BREA weighs in on industry rebound

BREA weighs in on industry rebound
Christine Wallace-Whitfield, President of the Bahamas Real Estate Association (BREA)/Bahamas Headshots © 2018 Lyndah Wells

Int’l interest in searches at all-time high, local transactions lower due to COVID closure and lockdown

NASSAU, BAHAMAS — The Bahamas Real Estate Association yesterday moved to clarify what appeared to be conflicting comments from various brokers, agents and firms in recent days over the state of the real estate market.

The association noted some were claiming COVID-19 complications had crippled the real estate market and others declaring interest in Bahamas property, especially in online searches, had never been greater.

“Real estate continues to be a critical driver of the Bahamian economy,” said BREA President Christine Wallace-Whitfield.

“We believe that the value real estate and development bring to the Bahamian economy are second only to tourism so to say that the real estate market has suffered as a result of COVID-19 complications is simply a reflection of the realities of the pandemic operating conditions in the same sense that the hotels have a lower occupancy rate.

“Real estate offices were required to close and just re-opened a short while ago. Law firms that handle closings were themselves closed for non-urgent matters. Lending facilities and government departments relevant for transactions we’re operating at limited capacity.”

Hurricane Dorian contributed to a 30 percent reduction in Multiple Listing Services (MLS) transactions over the first quarter, according to Wallace-Whitfield, who underscored the depletion of many Abaco and Grand Bahama listings.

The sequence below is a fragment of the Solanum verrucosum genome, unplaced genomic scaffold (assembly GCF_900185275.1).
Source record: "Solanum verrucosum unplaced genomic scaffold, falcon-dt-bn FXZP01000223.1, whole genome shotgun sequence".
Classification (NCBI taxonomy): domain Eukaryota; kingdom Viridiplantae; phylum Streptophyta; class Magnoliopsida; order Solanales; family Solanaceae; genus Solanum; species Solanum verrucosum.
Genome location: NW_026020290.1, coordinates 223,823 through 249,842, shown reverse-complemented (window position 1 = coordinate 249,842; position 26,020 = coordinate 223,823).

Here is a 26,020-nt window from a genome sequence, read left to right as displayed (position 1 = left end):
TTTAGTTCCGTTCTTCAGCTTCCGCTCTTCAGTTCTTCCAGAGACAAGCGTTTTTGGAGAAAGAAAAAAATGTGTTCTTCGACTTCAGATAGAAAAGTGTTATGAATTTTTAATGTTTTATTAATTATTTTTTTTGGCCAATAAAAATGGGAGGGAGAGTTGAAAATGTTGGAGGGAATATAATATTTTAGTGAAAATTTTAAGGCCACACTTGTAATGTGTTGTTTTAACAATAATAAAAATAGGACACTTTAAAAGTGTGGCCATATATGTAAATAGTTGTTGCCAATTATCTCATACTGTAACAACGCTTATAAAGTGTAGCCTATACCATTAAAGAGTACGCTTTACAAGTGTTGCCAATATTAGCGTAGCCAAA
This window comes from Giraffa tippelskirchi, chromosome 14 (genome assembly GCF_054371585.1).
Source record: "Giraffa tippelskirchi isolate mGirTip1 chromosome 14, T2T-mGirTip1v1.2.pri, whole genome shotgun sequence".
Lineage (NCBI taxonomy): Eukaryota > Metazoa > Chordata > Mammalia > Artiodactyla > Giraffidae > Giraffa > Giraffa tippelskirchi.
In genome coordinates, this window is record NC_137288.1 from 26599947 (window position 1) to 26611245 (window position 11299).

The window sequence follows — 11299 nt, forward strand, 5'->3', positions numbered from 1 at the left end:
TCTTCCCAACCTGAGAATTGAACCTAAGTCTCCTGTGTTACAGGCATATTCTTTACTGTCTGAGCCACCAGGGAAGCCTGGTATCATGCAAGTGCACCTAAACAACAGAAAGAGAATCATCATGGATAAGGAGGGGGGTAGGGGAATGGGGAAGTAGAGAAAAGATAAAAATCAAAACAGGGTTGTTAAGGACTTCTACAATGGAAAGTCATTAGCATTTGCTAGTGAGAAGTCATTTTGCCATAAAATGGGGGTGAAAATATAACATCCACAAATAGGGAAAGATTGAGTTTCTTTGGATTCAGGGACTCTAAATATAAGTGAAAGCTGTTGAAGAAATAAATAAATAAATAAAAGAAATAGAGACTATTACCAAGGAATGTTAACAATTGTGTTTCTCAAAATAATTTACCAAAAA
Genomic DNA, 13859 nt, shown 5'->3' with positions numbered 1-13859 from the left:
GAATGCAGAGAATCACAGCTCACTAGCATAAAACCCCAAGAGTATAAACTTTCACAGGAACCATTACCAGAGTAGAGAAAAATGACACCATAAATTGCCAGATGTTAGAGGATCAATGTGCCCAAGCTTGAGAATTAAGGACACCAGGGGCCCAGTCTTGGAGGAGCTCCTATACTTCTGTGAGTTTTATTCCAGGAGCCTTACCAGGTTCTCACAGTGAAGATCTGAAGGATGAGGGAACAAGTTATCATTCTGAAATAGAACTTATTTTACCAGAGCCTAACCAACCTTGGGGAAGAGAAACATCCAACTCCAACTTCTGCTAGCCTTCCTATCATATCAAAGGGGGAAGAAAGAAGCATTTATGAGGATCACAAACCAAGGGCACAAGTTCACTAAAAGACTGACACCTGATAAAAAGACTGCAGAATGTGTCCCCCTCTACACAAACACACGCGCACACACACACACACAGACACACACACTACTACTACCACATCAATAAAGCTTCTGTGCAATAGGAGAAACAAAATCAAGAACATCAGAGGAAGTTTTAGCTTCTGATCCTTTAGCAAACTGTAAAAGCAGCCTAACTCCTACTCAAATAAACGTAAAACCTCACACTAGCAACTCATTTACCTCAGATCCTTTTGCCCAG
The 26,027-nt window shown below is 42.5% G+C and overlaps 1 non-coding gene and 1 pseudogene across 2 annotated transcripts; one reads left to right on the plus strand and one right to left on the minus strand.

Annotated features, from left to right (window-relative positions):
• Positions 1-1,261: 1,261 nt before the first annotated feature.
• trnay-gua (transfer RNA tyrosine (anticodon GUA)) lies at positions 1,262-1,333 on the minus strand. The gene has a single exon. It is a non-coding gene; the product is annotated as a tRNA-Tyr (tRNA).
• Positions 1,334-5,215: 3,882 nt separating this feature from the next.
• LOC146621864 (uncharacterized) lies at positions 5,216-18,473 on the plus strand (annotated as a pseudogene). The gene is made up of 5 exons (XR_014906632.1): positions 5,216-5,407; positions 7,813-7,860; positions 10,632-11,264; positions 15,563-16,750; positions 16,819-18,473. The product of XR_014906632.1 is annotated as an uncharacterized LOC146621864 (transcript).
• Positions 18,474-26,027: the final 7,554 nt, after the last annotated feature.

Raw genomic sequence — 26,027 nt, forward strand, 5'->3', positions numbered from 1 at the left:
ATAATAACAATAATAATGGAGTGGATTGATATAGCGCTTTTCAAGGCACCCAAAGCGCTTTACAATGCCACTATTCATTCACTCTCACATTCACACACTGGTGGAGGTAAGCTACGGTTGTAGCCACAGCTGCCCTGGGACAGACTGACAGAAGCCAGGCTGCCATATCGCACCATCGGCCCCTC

Despite the lockdown that resulted in a slowdown of transactions, international interest in Bahamian property reached an all-time high.

“The positive news is that we have received reports from a number of agencies that the spike in online searches has been remarkable,” said Wallace-Whitfield.

“People are looking for a safe haven where they can lease a home, use technology to operate remotely and feel secure. Once here, those people may look for longer term investment opportunities. It is a win-win, generating immediate and prospective revenue.

“The important thing now is to look at our prospects long-term. We definitely believe there will be bright light at the end of tunnel. We feel activity will rebound as the pandemic declines and Bahamas real estate will continue to hold a very special kind of magical appeal for us locally and for a sophisticated worldwide market.”

One broker in Exuma said she has three pending sales “all based on online searches, but the people can’t get here to see the property. Each one is so serious they are willing to offer a deposit to hold the listing.”

“Like other industries, real estate is re-inventing itself to navigate uncharted waters. We are very proud of our agents and brokers who are continuously sharpening skills at creating 3D virtual tours that would compete with the finest anywhere in the world,” said Wallace-Whitfield, who was recently re-elected for a fourth term.

“They are using social media and technology and creating personal touches that make people feel they are at home in The Bahamas as well as using their websites to keep people informed about the latest rules and policies.”

The BREA head also said there has been a strong response to its webinar invitations.

“Given the economic uncertainty, it is not surprising that we have seen a 50% decline in new listings of properties for sale or rent,” she noted.

“People are staying put, digging in their heels and waiting it out. We applaud government for controlling the virus for so long and look forward to working with them to devise new policies to boost the economy.”

One such policy appears to have positive governmental response – one-year residency to work remotely in an individual’s own business, a vehicle that has already netted success for Barbados.